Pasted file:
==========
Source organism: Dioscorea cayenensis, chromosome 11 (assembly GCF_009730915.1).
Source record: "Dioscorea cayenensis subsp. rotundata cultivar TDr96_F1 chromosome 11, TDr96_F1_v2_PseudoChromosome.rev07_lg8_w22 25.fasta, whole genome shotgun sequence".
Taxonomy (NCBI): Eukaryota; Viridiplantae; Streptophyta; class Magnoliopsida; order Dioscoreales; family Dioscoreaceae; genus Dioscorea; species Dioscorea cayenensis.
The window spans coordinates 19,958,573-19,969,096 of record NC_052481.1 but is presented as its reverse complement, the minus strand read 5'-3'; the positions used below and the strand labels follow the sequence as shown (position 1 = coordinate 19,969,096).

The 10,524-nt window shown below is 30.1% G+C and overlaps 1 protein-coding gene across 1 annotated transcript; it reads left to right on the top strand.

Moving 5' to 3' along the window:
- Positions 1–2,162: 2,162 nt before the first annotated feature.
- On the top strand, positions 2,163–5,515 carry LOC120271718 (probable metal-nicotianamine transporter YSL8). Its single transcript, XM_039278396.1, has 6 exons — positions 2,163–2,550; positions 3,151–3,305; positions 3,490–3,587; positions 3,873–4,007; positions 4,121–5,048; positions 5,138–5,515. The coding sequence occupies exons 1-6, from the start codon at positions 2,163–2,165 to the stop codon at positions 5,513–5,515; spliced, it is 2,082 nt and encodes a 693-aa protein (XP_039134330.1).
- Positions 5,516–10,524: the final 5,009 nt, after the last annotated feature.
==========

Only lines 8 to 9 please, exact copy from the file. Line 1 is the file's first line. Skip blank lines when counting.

- On the top strand, positions 2,163–5,515 carry LOC120271718 (probable metal-nicotianamine transporter YSL8). Its single transcript, XM_039278396.1, has 6 exons — positions 2,163–2,550; positions 3,151–3,305; positions 3,490–3,587; positions 3,873–4,007; positions 4,121–5,048; positions 5,138–5,515. The coding sequence occupies exons 1-6, from the start codon at positions 2,163–2,165 to the stop codon at positions 5,513–5,515; spliced, it is 2,082 nt and encodes a 693-aa protein (XP_039134330.1).
- Positions 5,516–10,524: the final 5,009 nt, after the last annotated feature.